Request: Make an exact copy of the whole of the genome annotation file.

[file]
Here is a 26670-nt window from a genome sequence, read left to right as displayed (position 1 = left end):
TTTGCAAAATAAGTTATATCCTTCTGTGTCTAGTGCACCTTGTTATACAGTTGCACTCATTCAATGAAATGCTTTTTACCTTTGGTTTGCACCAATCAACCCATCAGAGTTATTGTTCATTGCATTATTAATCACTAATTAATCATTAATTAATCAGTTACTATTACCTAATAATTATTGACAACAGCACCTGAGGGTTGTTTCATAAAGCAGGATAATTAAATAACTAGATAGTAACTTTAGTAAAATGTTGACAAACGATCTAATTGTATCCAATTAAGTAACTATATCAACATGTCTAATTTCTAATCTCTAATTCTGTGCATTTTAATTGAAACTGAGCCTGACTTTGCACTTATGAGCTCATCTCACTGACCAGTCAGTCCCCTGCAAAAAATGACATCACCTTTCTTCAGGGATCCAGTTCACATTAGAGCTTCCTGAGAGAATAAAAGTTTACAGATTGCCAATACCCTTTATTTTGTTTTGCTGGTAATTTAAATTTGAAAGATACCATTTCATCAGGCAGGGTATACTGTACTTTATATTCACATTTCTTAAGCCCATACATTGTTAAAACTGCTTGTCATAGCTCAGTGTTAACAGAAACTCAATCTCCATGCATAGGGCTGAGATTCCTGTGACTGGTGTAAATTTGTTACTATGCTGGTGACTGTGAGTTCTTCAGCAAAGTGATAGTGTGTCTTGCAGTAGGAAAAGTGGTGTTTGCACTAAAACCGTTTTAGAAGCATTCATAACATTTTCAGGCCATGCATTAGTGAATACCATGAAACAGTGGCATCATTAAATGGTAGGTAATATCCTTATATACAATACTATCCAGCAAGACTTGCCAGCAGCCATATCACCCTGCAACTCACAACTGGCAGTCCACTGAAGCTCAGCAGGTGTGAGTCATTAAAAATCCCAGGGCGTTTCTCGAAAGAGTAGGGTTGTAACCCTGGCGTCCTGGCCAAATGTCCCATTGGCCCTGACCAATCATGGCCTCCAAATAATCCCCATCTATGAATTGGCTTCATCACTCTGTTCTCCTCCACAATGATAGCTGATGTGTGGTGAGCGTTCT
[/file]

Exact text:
Here is a 26670-nt window from a genome sequence, read left to right as displayed (position 1 = left end):
TTTGCAAAATAAGTTATATCCTTCTGTGTCTAGTGCACCTTGTTATACAGTTGCACTCATTCAATGAAATGCTTTTTACCTTTGGTTTGCACCAATCAACCCATCAGAGTTATTGTTCATTGCATTATTAATCACTAATTAATCATTAATTAATCAGTTACTATTACCTAATAATTATTGACAACAGCACCTGAGGGTTGTTTCATAAAGCAGGATAATTAAATAACTAGATAGTAACTTTAGTAAAATGTTGACAAACGATCTAATTGTATCCAATTAAGTAACTATATCAACATGTCTAATTTCTAATCTCTAATTCTGTGCATTTTAATTGAAACTGAGCCTGACTTTGCACTTATGAGCTCATCTCACTGACCAGTCAGTCCCCTGCAAAAAATGACATCACCTTTCTTCAGGGATCCAGTTCACATTAGAGCTTCCTGAGAGAATAAAAGTTTACAGATTGCCAATACCCTTTATTTTGTTTTGCTGGTAATTTAAATTTGAAAGATACCATTTCATCAGGCAGGGTATACTGTACTTTATATTCACATTTCTTAAGCCCATACATTGTTAAAACTGCTTGTCATAGCTCAGTGTTAACAGAAACTCAATCTCCATGCATAGGGCTGAGATTCCTGTGACTGGTGTAAATTTGTTACTATGCTGGTGACTGTGAGTTCTTCAGCAAAGTGATAGTGTGTCTTGCAGTAGGAAAAGTGGTGTTTGCACTAAAACCGTTTTAGAAGCATTCATAACATTTTCAGGCCATGCATTAGTGAATACCATGAAACAGTGGCATCATTAAATGGTAGGTAATATCCTTATATACAATACTATCCAGCAAGACTTGCCAGCAGCCATATCACCCTGCAACTCACAACTGGCAGTCCACTGAAGCTCAGCAGGTGTGAGTCATTAAAAATCCCAGGGCGTTTCTCGAAAGAGTAGGGTTGTAACCCTGGCGTCCTGGCCAAATGTCCCATTGGCCCTGACCAATCATGGCCTCCAAATAATCCCCATCTATGAATTGGCTTCATCACTCTGTTCTCCTCCACAATGATAGCTGATGTGTGGTGAGCGTTCT